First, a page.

Hopi High media students ask Arizona Sen. Peshlakai top goals after taking office
PHOENIX — Arizona State Sen. Jamescita Peshlakai’s goal is to get more funding for public education and that means holding Arizona Gov. Doug Ducey to his words during the State of the State address that he would push for better funding for public education.
Peshlakai, who was recently elected to her first term in the Arizona Senate, made her comments during a video interview with Hopi High media students during the 22nd annual Indian Nations and Tribes Legislative Day Jan. 11 at the state capital. Greta Quotskuyva was the on air personality while Kyle Secakuku was the videographer for Hopi High.
“My number one goal is to get more money for public schools for more quality, more infrastructure and more access to technology,” Peshlakai said.
Peshlakai said she was happy when she was elected because she spent a lot of years in public service and supporting her communities. She represents Legislative District 7, which is the largest state legislative district in America and larger than several states. It includes seven counties and eight tribal nations, including the Navajo Nation and the Hopi Tribe.
Peshlakai served in the Arizona House of Representatives in 2013-2014 and a number of her colleagues from that time are serving in the Senate with her now.
“We are like a unique family. I may not always agree with my brothers and sisters, but we respect each other and treat each other kindly,” she said. “We have that mutual respect for each other.”
Peshlakai said she wants to promote programs for youth involving after-school, tradition, culture and health.
“We’re also discussing intergenerational communication so youth can learn from the elders,” she said.
Peshlakai said Gov. Ducey sounded like a great advocate for public education during his State of the State speech.
“I need to hold him to that for you all and the children in LD7,” she said.
Three tribal leaders gave speeches during Tribes Legislative Day. The five Hopi High media students, because of their press passes, were the only students on the Senate floor. Other students from Hopi High and other schools were in the Senate gallery. The Hopi High media students also were able to tour “The Brain,” a room in the bottom part of the Senate building where all the public meetings are video recorded for live broadcast.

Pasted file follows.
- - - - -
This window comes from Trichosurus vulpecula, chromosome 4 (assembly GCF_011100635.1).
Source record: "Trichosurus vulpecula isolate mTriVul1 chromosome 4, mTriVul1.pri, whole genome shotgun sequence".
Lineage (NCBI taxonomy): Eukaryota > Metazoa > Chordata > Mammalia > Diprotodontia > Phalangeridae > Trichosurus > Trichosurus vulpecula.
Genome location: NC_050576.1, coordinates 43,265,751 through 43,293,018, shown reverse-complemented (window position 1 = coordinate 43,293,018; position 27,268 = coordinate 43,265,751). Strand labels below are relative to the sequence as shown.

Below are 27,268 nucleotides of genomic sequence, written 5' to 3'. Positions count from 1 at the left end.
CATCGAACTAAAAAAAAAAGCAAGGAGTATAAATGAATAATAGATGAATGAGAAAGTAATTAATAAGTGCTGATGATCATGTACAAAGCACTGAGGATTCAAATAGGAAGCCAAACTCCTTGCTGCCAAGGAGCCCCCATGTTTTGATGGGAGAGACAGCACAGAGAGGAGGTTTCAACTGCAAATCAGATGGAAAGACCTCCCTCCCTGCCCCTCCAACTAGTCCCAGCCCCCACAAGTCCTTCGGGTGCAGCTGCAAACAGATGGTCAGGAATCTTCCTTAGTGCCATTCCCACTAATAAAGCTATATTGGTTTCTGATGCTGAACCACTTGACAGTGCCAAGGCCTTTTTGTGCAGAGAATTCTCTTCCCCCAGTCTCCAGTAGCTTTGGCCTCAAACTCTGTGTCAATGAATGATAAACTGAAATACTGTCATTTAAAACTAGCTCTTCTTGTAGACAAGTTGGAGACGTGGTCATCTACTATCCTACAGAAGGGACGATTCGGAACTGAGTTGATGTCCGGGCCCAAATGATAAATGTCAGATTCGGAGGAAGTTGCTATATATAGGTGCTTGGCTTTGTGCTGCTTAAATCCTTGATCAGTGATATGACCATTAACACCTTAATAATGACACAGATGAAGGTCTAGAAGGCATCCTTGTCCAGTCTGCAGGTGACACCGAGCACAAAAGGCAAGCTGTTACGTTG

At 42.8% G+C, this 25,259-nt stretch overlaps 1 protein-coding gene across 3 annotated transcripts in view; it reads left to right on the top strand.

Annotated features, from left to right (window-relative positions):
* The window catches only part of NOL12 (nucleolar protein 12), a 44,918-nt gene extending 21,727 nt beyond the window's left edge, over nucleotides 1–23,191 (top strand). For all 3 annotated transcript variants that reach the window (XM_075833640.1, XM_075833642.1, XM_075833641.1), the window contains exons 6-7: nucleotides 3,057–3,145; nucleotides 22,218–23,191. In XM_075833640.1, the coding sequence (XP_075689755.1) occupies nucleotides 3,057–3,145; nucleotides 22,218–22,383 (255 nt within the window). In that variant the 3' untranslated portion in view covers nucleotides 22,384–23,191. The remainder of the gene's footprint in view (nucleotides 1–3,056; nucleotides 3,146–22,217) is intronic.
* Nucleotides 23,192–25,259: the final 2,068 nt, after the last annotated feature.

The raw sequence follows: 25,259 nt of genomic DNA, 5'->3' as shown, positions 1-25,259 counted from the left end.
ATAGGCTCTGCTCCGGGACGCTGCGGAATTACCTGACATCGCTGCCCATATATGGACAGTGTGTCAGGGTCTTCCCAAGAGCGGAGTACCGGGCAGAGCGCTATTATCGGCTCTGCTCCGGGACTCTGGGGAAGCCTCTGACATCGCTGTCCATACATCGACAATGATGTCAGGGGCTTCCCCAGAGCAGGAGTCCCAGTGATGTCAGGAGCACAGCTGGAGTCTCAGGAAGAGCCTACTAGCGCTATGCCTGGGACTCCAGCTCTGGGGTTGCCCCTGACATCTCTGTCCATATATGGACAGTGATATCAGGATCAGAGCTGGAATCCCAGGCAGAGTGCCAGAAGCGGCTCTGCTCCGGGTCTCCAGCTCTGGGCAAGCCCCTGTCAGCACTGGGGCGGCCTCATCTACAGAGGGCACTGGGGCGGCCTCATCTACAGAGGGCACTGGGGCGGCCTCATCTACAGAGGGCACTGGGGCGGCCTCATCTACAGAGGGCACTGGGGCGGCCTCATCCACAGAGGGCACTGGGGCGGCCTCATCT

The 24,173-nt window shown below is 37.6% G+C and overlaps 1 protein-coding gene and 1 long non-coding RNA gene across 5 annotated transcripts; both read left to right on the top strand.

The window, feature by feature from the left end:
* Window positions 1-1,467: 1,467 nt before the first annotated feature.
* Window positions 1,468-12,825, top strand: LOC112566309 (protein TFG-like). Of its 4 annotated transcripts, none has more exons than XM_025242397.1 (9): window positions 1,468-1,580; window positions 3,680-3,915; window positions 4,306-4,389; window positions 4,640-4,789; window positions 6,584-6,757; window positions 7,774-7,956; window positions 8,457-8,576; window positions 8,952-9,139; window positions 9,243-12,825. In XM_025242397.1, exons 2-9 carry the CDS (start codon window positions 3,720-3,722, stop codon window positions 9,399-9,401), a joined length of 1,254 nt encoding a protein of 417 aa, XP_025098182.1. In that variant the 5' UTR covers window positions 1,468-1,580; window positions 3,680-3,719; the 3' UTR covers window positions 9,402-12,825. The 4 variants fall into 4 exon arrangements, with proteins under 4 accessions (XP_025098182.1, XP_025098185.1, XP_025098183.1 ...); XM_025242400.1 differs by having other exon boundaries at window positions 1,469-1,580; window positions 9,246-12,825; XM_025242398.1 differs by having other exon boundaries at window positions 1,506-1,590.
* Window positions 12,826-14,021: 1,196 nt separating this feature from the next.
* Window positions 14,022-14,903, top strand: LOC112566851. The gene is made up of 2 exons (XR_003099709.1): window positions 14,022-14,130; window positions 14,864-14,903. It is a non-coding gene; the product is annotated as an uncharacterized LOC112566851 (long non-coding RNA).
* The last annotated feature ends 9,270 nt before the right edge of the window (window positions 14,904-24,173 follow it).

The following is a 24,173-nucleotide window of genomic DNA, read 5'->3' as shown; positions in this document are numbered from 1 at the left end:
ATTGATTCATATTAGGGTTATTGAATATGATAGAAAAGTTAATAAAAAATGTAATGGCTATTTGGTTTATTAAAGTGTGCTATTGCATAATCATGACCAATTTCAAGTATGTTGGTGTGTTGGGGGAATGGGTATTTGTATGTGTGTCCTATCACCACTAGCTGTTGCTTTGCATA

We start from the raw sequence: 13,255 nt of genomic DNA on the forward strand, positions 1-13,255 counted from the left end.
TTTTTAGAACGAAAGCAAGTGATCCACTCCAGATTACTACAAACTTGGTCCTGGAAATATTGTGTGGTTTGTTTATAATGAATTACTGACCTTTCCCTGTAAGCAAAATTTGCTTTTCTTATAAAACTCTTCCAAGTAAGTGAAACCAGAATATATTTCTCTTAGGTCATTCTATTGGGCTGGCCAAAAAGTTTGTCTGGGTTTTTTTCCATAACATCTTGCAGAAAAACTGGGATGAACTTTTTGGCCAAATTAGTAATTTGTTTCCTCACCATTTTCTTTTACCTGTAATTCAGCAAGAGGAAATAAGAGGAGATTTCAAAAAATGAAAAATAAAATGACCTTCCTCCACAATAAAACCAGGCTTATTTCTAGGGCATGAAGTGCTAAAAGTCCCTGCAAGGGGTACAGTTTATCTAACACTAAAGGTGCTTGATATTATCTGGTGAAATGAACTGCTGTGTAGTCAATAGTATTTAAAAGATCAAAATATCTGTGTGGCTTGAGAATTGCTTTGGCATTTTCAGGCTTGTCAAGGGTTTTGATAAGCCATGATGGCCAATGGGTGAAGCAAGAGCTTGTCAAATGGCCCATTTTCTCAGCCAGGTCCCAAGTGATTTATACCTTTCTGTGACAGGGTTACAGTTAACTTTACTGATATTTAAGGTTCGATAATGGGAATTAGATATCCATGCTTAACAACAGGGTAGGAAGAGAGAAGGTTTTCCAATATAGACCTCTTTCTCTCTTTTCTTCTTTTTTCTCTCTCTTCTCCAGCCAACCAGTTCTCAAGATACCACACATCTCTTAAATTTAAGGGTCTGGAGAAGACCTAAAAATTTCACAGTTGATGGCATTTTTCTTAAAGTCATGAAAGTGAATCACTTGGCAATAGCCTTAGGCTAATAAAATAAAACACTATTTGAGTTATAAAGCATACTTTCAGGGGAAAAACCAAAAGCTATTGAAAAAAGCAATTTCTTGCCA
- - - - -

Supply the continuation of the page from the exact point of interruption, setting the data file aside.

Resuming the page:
“The control room was the highlight,” Quotskuyva said.
Quotskuyva said Peshlakai was amazing because she has been a role model for her since the eighth grade. She was very happy to interview her.
“She is going to make a difference for us and others,” she said.
Serena Leslie, a junior print journalism student at Hopi High, said seeing her fellow students interview Sen. Peshlakai was a bucket list for the students who interviewed her and for her to be right there beside them was an honor.
Leslie was also impressed with Native American journalist Patty Talahongva.
“She is a journalist who inspired me to become a journalist. She makes her point, knows what to say, solves issues in a snap and does an amazing job with her work. Each word she speaks has a back story and it teaches the young people about life,” Leslie said.
Amber Polacca, a sophomore print journalism student at Hopi High, said legislative day was a chance to learn about Arizona and other tribes.
Polacca said it is good that Peshlakai supports better funding for education.
“The high point of Tribal Legislative Day was going on the Senate floor and being able to stand just right there by all of the legislators and tribal leaders,” she said. “I also thought it was cool to go into the VIP room. It was also cool that we got to go into the brain where they do all the broadcasting for the ceremony.”
Polacca said Peshlakai was nice and welcoming.
“It was cool that she allowed us to go into the VIP room, along with the brain. Although she was busy she was willing to give us her time,” she said.
Elisa Casarez, editor of the Hopi High Bruin Times newspaper, said Tribal Nations Legislative Day showed her that it’s not just local government officials who share the ideals for the youth.
“The high point of Tribal Nations Legislative Day was when all of the students got to be on the Senate floor instead of looking down on the speakers,” she said.
Casarez said the day could have been improved by having more younger speakers to encourage leadership in the youth.
Kyle Secakuku, a senior videographer at Hopi High School, said Tribal Nations Legislative Day was all about tribes working together and working with state legislators.
“I thought it was nice to see all these tribes coming together for one common goal to set a path for the future,” he said.
Secakuku liked that Uqualla from the Havasupai Tribe was in traditional dress.